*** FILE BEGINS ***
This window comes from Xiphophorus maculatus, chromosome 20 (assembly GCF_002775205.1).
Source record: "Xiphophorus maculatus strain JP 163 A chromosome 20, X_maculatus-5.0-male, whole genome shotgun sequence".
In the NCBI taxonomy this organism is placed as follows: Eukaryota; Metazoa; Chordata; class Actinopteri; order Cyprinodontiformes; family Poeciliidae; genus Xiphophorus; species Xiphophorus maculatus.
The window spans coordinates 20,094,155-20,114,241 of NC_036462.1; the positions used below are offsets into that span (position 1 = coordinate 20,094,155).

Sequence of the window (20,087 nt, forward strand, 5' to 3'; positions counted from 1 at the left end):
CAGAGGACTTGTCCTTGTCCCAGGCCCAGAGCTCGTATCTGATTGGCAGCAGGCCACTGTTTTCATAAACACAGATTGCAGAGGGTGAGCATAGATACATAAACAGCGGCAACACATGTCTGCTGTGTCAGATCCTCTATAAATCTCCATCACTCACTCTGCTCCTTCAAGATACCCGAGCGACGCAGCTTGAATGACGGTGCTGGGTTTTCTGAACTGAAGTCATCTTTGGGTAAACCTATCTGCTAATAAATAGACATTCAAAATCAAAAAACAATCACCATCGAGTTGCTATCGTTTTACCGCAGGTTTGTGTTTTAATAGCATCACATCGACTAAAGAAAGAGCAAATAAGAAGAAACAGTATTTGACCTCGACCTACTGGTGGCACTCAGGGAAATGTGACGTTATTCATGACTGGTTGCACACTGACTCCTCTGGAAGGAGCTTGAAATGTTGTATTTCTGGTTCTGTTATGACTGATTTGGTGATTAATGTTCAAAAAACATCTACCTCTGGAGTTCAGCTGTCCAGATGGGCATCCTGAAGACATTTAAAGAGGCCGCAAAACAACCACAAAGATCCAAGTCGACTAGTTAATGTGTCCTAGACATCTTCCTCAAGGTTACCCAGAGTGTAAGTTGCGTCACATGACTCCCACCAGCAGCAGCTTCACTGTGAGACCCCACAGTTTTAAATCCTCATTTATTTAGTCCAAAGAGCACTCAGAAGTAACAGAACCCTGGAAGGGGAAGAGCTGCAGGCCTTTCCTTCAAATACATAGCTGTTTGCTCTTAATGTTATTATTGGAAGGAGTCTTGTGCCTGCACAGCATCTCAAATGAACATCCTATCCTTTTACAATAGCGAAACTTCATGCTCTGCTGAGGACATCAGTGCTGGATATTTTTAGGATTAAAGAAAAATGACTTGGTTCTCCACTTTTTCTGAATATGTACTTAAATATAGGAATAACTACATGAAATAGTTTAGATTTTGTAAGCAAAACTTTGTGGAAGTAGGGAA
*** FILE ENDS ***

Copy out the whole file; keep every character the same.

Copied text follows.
This window comes from Xiphophorus maculatus, chromosome 20 (assembly GCF_002775205.1).
Source record: "Xiphophorus maculatus strain JP 163 A chromosome 20, X_maculatus-5.0-male, whole genome shotgun sequence".
In the NCBI taxonomy this organism is placed as follows: Eukaryota; Metazoa; Chordata; class Actinopteri; order Cyprinodontiformes; family Poeciliidae; genus Xiphophorus; species Xiphophorus maculatus.
The window spans coordinates 20,094,155-20,114,241 of NC_036462.1; the positions used below are offsets into that span (position 1 = coordinate 20,094,155).

Sequence of the window (20,087 nt, forward strand, 5' to 3'; positions counted from 1 at the left end):
CAGAGGACTTGTCCTTGTCCCAGGCCCAGAGCTCGTATCTGATTGGCAGCAGGCCACTGTTTTCATAAACACAGATTGCAGAGGGTGAGCATAGATACATAAACAGCGGCAACACATGTCTGCTGTGTCAGATCCTCTATAAATCTCCATCACTCACTCTGCTCCTTCAAGATACCCGAGCGACGCAGCTTGAATGACGGTGCTGGGTTTTCTGAACTGAAGTCATCTTTGGGTAAACCTATCTGCTAATAAATAGACATTCAAAATCAAAAAACAATCACCATCGAGTTGCTATCGTTTTACCGCAGGTTTGTGTTTTAATAGCATCACATCGACTAAAGAAAGAGCAAATAAGAAGAAACAGTATTTGACCTCGACCTACTGGTGGCACTCAGGGAAATGTGACGTTATTCATGACTGGTTGCACACTGACTCCTCTGGAAGGAGCTTGAAATGTTGTATTTCTGGTTCTGTTATGACTGATTTGGTGATTAATGTTCAAAAAACATCTACCTCTGGAGTTCAGCTGTCCAGATGGGCATCCTGAAGACATTTAAAGAGGCCGCAAAACAACCACAAAGATCCAAGTCGACTAGTTAATGTGTCCTAGACATCTTCCTCAAGGTTACCCAGAGTGTAAGTTGCGTCACATGACTCCCACCAGCAGCAGCTTCACTGTGAGACCCCACAGTTTTAAATCCTCATTTATTTAGTCCAAAGAGCACTCAGAAGTAACAGAACCCTGGAAGGGGAAGAGCTGCAGGCCTTTCCTTCAAATACATAGCTGTTTGCTCTTAATGTTATTATTGGAAGGAGTCTTGTGCCTGCACAGCATCTCAAATGAACATCCTATCCTTTTACAATAGCGAAACTTCATGCTCTGCTGAGGACATCAGTGCTGGATATTTTTAGGATTAAAGAAAAATGACTTGGTTCTCCACTTTTTCTGAATATGTACTTAAATATAGGAATAACTACATGAAATAGTTTAGATTTTGTAAGCAAAACTTTGTGGAAGTAGGGAA